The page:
A complete view of Acoustical Science & its bearings on music, for musicians & music students.

Home | Just The Tune | Order | Contact

fork will continue to vibrate. Thus, if the current be intermittent, and the number of interruptions per second be the same as the vibration number of the fork, the vibra­tion of the latter will be continuous. If the electro-magnet be powerful enough, the fork will also continue in motion, though the number of interruptions per second be &c, of the vibration
number of the fork.
These interruptions of the current can be brought about by another fork, the vibration number of which is either the same, or &c., of the first one. Let 0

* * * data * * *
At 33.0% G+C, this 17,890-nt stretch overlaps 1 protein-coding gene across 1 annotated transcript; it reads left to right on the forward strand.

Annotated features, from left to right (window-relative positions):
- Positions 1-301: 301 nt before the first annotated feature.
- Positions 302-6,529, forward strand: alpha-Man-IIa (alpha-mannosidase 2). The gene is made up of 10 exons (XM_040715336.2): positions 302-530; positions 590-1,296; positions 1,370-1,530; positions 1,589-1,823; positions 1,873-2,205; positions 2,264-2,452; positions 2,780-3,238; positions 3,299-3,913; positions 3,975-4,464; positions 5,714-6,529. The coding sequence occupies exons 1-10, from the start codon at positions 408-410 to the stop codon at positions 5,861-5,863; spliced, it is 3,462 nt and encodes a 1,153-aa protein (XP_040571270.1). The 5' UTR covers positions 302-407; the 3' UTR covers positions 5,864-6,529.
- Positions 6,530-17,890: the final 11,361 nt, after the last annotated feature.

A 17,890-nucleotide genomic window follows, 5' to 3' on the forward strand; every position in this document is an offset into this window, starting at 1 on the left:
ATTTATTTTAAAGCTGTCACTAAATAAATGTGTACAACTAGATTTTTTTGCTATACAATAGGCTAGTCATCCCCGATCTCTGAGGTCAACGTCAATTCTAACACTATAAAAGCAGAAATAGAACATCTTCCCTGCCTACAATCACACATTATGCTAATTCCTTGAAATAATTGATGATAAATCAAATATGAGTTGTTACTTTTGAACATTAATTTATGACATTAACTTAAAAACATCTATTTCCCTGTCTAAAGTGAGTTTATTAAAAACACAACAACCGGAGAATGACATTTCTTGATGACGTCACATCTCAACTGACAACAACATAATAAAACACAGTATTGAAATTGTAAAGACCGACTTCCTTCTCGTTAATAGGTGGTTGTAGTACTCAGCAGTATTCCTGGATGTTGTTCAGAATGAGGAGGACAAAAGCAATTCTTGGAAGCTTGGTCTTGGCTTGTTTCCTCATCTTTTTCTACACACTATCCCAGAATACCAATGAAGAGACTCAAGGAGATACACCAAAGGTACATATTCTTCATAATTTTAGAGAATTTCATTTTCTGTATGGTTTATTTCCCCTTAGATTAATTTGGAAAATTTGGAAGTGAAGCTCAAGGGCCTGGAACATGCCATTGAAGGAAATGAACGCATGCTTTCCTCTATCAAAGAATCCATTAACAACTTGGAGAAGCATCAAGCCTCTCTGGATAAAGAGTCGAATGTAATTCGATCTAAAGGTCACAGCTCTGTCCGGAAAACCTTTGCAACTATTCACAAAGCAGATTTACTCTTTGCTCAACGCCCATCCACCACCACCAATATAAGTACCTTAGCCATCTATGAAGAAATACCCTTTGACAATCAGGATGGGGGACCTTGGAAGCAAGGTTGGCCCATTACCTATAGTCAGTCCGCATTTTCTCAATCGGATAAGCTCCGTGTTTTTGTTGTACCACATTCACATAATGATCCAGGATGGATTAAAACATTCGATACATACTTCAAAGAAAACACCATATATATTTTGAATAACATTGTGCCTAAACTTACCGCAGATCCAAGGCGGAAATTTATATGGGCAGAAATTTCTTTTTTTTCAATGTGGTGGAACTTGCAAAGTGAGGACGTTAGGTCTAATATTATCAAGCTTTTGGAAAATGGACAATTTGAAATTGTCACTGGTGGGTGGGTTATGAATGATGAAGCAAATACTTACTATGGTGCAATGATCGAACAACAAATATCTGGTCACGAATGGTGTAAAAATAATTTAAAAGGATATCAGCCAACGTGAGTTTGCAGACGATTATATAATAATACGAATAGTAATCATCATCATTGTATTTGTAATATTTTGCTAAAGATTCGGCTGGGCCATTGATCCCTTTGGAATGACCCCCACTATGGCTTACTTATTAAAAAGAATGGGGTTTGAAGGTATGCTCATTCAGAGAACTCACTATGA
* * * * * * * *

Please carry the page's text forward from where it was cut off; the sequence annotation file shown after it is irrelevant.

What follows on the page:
(fig. 40) represent this second fork, and A., B the poles of an electro-magnet. To the upper prong a small wire is fastened which just dips into a little mercury con
Fig. 40
tained in a cup D, when the fork is at rest. In this position the current from one end of the battery passes to the cup D, thence through the fork and the wire E to the electro-magnet A B, and then by wire F back to battery. But directly the current passes, the poles A and B attract the prongs, and thus the wire attached to the upper one is lifted out of the mercury in the cup D. The current is thus broken, A and B cease to attract, and the prongs return. But in so doing the wire again comes into contact with the mercury, the current is again set up, and A and B again attract the prongs. This alternate making and breaking of the circuit will thus be kept up, and the motion of the fork is rendered continuous.
If now the current from B (fig. 40) instead of passing directly back to the battery, be first led through the electro-magnet of the